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Ezra and Nehemiah
    Backslidden People
Lesson #11 for December 14, 2019
Scriptures:Nehemiah 13:1-22; Deuteronomy 23:3-6; Numbers 18:21-24; John 5:5-16.
    1.    In our previous lessons, we studied about how Ezra and Nehemiah together encouraged and inspired the people to rebuild the wall, then celebrated that event by marching around on top of the wall, and ended with celebrating at the temple.
    2.    Earlier, they had made that covenant: (1) Not to intermarry with foreign pagans, (2) Not to violate the Sabbath, and (3) To support the temple services with the required offerings and tithes. (Nehemiah 10:28-35)
    3.    Nehemiah stayed in Jerusalem for about 12 years on his first visit. At some point, he returned to either Babylon or Susa to serve the emperor again. Sometime later, he went back for his second visit as Judean Governor. That was probably around 430-425 B.C.
    4.    We do not know if he had received any messages about what was happening in Jerusalem and the surrounding territories while he was gone. But, when he went back, he was shocked to find that the people were breaking all three of their promises.
    Support for the Temple
    Nehemiah 13:10-14: 10 I also learnt that the temple musicians and other Levites had left Jerusalem and gone back to their farms, because the people had not been giving them enough to live on. 11I reprimanded the officials for letting the Temple be neglected. And I brought the Levites and musicians back to the Temple and put them to work again. 12Then all the people of Israel again started bringing to the temple storerooms their tithes of corn, wine, and olive oil. 13I put the following men in charge of the storerooms: Shelemiah, a priest; Zadok, a scholar of the Law; and Pedaiah, a Levite. Hanan, the son of Zaccur and grandson of Mattaniah, was to be their assistant. I knew I could trust these men to be honest in distributing the supplies to their fellow-workers. 14 Remember, my God, all these things that I have done for your Temple and its worship.—American Bible Society. (1992). The Holy Bible: The Good News Translation* (2nd ed.,Nehemiah 13:10-14). New York: American Bible Society.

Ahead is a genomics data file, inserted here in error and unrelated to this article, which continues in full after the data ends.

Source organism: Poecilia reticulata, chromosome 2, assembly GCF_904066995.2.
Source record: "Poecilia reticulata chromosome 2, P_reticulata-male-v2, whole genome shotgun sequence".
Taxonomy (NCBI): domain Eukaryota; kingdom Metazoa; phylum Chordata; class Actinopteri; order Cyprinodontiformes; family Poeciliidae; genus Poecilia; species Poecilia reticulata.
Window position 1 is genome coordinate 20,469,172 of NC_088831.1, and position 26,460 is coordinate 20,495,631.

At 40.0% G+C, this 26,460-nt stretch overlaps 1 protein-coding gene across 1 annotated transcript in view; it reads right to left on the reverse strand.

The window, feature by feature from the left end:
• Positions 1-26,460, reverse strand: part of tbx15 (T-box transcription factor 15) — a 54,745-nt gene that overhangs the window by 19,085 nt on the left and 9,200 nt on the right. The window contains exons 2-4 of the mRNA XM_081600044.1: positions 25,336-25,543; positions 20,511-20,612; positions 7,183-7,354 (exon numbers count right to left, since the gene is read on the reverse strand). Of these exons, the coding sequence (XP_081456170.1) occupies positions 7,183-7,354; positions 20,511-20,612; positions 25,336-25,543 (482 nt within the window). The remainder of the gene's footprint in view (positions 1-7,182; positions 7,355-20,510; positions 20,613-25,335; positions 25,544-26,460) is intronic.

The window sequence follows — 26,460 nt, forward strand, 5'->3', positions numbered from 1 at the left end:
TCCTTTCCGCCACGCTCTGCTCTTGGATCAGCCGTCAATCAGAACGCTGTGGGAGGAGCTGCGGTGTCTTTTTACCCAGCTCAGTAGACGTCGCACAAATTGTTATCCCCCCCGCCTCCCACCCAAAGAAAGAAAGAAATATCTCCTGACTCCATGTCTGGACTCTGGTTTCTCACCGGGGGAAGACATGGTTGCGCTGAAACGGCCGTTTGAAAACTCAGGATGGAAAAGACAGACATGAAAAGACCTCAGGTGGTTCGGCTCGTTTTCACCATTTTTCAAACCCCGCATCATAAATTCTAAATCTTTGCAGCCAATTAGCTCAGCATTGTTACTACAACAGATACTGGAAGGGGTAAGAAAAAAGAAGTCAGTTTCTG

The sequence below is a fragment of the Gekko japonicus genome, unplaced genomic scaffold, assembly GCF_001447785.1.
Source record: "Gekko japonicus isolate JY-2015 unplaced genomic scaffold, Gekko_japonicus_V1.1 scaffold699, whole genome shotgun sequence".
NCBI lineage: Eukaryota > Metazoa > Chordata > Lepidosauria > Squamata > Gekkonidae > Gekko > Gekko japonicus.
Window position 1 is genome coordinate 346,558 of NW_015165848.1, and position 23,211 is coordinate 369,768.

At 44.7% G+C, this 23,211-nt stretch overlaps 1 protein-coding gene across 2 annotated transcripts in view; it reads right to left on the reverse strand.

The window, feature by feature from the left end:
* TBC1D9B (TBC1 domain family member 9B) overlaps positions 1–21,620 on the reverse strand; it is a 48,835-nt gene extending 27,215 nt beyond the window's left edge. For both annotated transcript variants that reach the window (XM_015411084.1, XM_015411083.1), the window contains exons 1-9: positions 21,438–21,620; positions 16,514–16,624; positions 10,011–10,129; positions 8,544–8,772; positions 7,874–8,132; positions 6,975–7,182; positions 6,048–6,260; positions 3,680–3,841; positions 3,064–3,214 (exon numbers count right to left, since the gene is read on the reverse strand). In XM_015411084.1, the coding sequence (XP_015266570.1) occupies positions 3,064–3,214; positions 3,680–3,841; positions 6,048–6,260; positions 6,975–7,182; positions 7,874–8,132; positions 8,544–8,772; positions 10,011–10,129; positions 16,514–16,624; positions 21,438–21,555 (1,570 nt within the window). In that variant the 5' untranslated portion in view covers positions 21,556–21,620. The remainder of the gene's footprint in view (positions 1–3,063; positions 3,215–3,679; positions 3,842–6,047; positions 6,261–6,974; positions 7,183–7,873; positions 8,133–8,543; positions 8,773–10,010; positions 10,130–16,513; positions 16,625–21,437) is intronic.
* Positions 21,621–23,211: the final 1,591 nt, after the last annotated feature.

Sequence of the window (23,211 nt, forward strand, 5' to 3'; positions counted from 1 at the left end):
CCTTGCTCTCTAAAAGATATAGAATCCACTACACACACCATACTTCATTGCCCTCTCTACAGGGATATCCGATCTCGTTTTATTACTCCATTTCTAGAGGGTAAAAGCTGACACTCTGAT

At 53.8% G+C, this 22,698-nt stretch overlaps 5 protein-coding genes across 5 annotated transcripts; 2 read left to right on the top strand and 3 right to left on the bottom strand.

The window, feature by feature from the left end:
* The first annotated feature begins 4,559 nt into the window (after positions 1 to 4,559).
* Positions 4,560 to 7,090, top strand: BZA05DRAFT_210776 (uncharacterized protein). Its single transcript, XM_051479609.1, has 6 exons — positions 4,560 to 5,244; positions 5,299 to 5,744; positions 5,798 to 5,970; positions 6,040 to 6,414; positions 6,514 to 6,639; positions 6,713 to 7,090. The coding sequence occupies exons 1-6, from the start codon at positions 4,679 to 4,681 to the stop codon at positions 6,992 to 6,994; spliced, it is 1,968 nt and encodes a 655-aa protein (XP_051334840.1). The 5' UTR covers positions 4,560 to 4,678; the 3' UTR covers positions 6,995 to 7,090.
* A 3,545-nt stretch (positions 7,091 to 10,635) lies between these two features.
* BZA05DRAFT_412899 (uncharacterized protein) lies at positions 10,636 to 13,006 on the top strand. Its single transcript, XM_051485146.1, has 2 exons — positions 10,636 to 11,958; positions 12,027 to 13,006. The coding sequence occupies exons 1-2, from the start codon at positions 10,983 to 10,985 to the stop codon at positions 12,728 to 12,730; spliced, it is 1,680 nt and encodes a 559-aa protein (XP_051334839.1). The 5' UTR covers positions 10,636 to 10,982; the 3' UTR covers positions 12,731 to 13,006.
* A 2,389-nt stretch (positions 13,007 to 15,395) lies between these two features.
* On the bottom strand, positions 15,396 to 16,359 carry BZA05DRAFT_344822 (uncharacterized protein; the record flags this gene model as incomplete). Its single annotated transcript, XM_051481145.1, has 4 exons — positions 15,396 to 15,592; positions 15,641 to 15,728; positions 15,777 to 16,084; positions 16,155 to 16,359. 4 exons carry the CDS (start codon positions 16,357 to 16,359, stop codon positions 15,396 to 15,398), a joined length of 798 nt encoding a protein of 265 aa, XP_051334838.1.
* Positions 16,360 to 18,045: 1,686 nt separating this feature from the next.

5.    Clearly, the temple workers were not being adequately supported by the tithes and offerings that were supposed to be given to the Levites. So, finally, they had to leave their positions in the temple and try to establish themselves where they could earn a living in order to feed their families.
    Not only had the temple been profaned, but the offerings had been misapplied. This had tended to discourage the liberalities of the people. They had lost their zeal and fervor, and were reluctant to pay their tithes. The treasuries of the Lord’s house were poorly supplied; many of the singers and others employed in the temple service, not receiving sufficient support, had left the work of God to labor elsewhere.—Ellen G. White, Prophets and Kings* 670.2.
    6.    If we feel that church funds are being misused today, should we stop paying tithe? Consider the widow’s two coins and Jesus’s response. (Mark 12:41-44; Luke 21:1-4)
    7.    It seems that besides being a forceful leader, Nehemiah had the support of a lot of other members of the community. Step-by-step and without delay, he stopped all the corruption that was taking place. Remember that he had the backing of the emperor.